Editorial

In a time warp?The fall of 1988, when Canadians last went to the polls, seems like worlds, not a mere five years, ago.The economy was booming, consumers were spending like crazy and the media - television in particular - were basking...

In a time warp?

The fall of 1988, when Canadians last went to the polls, seems like worlds, not a mere five years, ago.

The economy was booming, consumers were spending like crazy and the media – television in particular – were basking in the glow of a red-hot advertising market. In fact, the last big binge of advertising spending occurred in the fall of ’88, fueled by federal elections in Canada and the u.s. and a late summer Olympics that stretched into September.

Then about a year later, after repeated denial and stubborn refusal to even use the dreaded ‘R’ word, the recession hit in full force.

For a variety of reasons, advertisers began moving away from commissionable media after the end of 1988 and have not returned, certainly not en masse. Not the least of these reasons had been the inattentiveness of the media to the changing demands and needs of advertisers.

However, since about mid-1989, when the media began realizing that the contraction in advertising spending was not a momentary blip, but a much more serious and fundamental problem, the people in charge at magazine publishing houses, newspaper offices and television networks figured out they must go back to the basic practice of customer service.

They had to get to know their clients – advertisers – better.

The first step was to hire a new front line of executives who could speak the same language. So the media went looking for new blood in the marketing departments of classic consumer goods companies.

The next step was to bring about a change in the orientation of media sales, from strict sellers of time and space, to marketing allies who could help advertisers find more efficient and effective ways of reaching their own customers.

Soon the media was talking about strategic alliances with clients, ‘value-added,’ and a whole new era of co-operation and mutually beneficial partnership.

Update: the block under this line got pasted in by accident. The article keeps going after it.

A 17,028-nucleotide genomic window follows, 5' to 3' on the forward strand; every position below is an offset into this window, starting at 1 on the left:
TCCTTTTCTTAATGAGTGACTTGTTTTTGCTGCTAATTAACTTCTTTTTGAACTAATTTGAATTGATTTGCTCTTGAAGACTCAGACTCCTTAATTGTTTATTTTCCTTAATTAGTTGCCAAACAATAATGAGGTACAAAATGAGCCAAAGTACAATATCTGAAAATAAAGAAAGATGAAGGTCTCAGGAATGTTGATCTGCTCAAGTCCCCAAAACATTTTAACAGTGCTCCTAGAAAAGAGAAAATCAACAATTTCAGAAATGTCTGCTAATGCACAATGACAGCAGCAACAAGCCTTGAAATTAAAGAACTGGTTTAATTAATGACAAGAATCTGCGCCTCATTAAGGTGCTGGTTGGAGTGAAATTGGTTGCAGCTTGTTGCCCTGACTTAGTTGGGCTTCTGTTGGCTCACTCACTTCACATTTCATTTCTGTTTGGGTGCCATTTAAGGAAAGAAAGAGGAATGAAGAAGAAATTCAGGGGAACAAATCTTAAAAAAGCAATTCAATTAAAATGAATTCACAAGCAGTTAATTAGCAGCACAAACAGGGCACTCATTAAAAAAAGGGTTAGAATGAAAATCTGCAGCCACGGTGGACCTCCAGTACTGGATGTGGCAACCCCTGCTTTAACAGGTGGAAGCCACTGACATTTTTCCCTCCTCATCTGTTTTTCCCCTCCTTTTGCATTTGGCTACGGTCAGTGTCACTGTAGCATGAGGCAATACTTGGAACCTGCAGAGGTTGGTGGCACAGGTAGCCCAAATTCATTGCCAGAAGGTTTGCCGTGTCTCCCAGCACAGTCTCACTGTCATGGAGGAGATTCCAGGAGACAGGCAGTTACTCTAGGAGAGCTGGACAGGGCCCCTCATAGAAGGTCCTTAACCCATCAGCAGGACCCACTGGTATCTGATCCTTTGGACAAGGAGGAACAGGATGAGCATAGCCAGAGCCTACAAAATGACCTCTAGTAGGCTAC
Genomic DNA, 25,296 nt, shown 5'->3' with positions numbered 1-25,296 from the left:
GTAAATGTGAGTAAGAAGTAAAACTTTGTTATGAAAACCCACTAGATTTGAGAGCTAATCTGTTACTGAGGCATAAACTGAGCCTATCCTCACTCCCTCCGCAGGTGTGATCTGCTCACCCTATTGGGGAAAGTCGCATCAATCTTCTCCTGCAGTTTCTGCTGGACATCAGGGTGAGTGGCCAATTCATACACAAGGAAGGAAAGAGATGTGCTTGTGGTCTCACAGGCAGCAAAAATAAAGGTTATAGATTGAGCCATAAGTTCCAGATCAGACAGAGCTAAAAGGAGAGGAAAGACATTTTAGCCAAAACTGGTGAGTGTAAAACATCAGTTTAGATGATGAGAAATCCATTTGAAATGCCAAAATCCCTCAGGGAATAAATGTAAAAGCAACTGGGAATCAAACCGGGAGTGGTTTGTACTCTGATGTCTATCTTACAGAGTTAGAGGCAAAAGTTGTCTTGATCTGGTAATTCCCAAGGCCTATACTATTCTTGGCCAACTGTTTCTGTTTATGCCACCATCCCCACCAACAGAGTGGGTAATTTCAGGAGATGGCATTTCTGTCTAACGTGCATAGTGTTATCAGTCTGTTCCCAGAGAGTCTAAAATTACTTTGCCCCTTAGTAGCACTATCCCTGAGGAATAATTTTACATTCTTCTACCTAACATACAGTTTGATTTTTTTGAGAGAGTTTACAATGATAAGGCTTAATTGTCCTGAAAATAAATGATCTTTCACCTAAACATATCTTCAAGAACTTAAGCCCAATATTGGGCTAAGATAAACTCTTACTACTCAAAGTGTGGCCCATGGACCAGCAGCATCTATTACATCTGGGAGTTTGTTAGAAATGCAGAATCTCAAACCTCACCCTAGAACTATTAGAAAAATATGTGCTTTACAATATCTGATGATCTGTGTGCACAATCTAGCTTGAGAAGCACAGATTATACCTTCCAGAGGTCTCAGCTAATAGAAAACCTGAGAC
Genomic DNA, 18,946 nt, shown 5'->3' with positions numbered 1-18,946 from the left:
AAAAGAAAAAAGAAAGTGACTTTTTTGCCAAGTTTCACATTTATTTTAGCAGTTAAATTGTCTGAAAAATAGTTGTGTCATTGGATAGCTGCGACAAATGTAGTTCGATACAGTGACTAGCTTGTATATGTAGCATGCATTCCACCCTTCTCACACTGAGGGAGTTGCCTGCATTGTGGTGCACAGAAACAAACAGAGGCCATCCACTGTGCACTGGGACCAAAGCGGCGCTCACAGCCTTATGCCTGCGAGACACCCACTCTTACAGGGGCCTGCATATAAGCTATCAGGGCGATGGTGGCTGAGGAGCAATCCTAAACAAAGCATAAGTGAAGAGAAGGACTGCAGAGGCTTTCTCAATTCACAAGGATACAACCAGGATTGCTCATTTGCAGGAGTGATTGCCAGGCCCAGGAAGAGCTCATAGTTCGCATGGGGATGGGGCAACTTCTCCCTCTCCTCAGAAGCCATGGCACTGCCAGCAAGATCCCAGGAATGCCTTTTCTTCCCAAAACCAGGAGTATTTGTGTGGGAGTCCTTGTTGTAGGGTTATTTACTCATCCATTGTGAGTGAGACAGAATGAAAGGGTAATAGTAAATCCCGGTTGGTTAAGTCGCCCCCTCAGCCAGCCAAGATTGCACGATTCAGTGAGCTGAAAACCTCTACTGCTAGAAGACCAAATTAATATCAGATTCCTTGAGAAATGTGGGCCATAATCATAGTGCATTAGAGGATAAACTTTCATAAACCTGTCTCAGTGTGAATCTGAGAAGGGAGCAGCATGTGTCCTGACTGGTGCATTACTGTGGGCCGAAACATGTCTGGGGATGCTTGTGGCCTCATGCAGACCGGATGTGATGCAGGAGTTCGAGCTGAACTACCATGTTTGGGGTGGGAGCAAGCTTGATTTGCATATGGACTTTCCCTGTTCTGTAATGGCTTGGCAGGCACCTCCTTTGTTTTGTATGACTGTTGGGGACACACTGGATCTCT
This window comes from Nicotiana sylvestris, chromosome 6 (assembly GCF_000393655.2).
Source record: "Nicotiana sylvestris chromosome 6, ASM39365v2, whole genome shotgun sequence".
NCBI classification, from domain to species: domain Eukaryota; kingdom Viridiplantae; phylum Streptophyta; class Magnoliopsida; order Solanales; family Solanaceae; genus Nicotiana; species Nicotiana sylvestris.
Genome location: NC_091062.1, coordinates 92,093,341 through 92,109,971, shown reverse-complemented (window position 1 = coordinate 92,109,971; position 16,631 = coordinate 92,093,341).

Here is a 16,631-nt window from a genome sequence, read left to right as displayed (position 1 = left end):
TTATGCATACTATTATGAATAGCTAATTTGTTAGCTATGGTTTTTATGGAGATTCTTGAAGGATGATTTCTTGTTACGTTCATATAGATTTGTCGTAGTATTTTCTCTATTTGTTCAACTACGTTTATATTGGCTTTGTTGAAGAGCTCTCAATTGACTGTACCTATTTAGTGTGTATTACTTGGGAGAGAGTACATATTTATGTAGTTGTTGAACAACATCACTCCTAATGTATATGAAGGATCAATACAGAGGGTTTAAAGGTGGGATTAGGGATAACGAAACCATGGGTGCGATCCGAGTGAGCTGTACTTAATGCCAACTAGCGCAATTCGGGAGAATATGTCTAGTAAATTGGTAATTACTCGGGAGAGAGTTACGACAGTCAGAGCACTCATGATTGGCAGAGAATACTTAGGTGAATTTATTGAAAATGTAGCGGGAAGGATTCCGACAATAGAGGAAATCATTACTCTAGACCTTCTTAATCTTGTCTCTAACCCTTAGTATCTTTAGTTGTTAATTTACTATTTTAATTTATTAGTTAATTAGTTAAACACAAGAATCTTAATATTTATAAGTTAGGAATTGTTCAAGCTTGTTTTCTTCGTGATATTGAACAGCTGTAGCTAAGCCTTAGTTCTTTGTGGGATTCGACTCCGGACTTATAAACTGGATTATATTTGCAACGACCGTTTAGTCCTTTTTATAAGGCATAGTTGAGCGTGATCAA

Another election is in full swing, economic recovery is anyone’s guess, and that sense of common purpose between advertisers and the media is, at best, still in a relationship-building stage.

So it is somewhat surprising that television broadcasters would be party to a last-minute change in the rules governing commercial time limits.

Using the anomaly of the 1992 referendum as precedent, the crtc, at the request of the Canadian Association of Broadcasters, has allowed broadcasters to not count political ads as part of the 12 minutes of commercial time per hour they are now permitted. It could mean that as much as 16 minutes of commercial time will run in some programs between Sept. 26 to Oct. 23.

These changes were approved without the foreknowledge of the Association of Canadian Advertisers and, more importantly, long after these same national advertisers had bought time on valuable fall programming on the assumption that commercial clutter would be restricted to 12 minutes.

Advertisers have every right to feel that broadcasters are up to their old tricks again, and every reason to wonder how serious they are about building this relationship of true mutual benefit.